Is Baptism Necessary for Salvation?
(This question was brought to me recently, and I asked Energion author Elgin Hushbeck, Jr. to write a short response. Elgin is author of Evidence for the Bible, Christianity and Secularism, and Preserving Democracy. — Henry Neufeld)
Some Christians believe that Baptism is necessary for one to be saved. Supporters point to Mark 16:16 “Whoever believes and is baptized will be saved, but whoever doesn’t believe will be condemned” (ISV). Here, they claim, Jesus commands that we be baptized. As one supporter put it,
How much clearer must we have it said by the Lord Himself than this… Why would Jesus tell His disciples to baptize if it were not necessary? Don’t you think that if the Lord had intended baptism to be optional that He would not have made such a strict command out of it here.
The problem, however, is that it could have been clearer. Notice that only belief is mentioned in both parts of statement. Thus to be clearer Mark could have written the second half as “but whoever doesn’t believe or is not baptized will be condemned.” That would have been very clear. It would also be clearer if baptism was consistently mentioned as a requirement for salvation, but it isn’t. There are many passages which discuss what must be done to be saved that do not mention baptism.
When Jesus was directly asked in John 6:28-9, “‘What must we do to perform the actions of God?’ Jesus answered them, ‘This is the action of God: to believe in the one whom he has sent’” (ISV). If baptism were required, why didn’t he mention it? If baptism were required for salvation, how could Paul say that Christ did not send him to baptize (1 Cor 1:17)?
But there is a deeper issue here, one that goes to the core of how we are saved. Ephesians 2:8-9 says, “For by such grace you have been saved through faith. This does not come from you; it is the gift of God and not the result of actions, to put a stop to all boasting” (ISV).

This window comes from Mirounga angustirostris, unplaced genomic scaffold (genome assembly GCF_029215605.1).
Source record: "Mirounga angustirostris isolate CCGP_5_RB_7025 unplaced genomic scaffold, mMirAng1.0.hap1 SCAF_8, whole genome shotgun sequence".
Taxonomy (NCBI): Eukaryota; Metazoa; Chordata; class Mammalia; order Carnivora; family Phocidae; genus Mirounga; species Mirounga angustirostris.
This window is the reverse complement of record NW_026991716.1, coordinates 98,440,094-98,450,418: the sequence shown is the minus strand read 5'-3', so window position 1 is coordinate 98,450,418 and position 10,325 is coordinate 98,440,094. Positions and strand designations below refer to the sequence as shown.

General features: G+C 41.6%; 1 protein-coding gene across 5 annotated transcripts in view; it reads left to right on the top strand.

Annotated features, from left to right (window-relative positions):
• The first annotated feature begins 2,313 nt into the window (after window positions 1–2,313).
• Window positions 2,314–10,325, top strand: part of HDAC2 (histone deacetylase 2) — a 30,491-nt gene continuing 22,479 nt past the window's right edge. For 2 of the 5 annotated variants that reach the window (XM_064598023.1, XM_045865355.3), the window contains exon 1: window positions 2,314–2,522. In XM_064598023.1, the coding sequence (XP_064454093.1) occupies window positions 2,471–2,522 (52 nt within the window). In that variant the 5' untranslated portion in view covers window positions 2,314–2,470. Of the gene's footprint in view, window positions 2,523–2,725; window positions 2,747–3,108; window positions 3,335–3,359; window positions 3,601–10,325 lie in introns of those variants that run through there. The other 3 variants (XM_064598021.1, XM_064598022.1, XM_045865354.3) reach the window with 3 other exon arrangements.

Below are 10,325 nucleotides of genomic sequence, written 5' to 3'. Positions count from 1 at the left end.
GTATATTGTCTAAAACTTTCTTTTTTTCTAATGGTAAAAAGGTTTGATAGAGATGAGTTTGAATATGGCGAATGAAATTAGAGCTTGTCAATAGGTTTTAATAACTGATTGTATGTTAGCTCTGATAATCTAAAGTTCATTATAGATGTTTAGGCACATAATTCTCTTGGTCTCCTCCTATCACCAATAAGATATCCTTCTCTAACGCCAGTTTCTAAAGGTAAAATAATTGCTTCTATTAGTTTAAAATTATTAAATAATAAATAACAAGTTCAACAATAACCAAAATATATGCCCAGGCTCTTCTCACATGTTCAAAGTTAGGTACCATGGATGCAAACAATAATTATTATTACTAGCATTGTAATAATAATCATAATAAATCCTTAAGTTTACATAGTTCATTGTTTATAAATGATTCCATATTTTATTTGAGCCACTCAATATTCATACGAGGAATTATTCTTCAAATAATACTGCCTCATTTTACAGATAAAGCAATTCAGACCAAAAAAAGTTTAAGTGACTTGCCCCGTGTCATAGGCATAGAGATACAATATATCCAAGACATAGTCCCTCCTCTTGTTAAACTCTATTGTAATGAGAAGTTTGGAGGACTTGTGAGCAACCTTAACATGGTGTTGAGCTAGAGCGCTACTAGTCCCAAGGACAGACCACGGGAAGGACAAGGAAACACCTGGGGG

Salvation is God’s work in us. We can accept it or we can reject it, but we cannot earn it. The real problem with saying that baptism, or any other work, is required for salvation is that it means that Christ’s death on the Cross is insufficient; that something else is needed. It would hold, contrary to Ephesians 2:8-9, that salvation is not completely a gift but something that must be earned, at least in part, as the result of the action of being baptized. One can believe that baptism is necessary, or one can believe Ephesians 2:8-9. It is not possible to hold both and remain consistent.
Does this mean that we don’t need to be baptized? As the supporter above asked, “Why would Jesus tell His disciples to baptize if it were not necessary?” Jesus commanded a lot of things. If took all of them as requirements for salvation, we truly would be putting ourselves back under the law. Fundamentally this confuses what is important with what is required.
But if they are not required for salvation, why do we follow them? John 14:21-24 lays this out. As verse 23 says, “If anyone loves me, he will keep my word.” We are not baptized to be saved. We do not avoid sin to be saved. We do not serve others to be saved. If we do any of this to earn salvation, our works will be as filthy rags. Rather, we should do all of this and more, out of love. We serve our Lord and Savior because we love him. A gift offered to earn something will be judged based on it merit, a gift offered in love, will be judge based on the love in which it was offered.
I have a painted rock sitting on my desk. It has sat there for over two decades now. It is not some expensive piece of abstract art. And for many people, it is just a rock with sort of face on it. But for me it is very valuable. This is because it was given to me by my daughter, and it was given in love.
That is how God looks at our works as well. Not for their intrinsic merit, but for the love in which they are offered.
How coinsidental. I just taught this chapter of Mark at our Bible Study last week. Amen on the conclusion reached. How easy it is to read verse 16 without noticing the difference between the first clause and the second. Too often we pull one verse out of Scripture and make theology out of it when there are so many other verses that do not support our conclusion.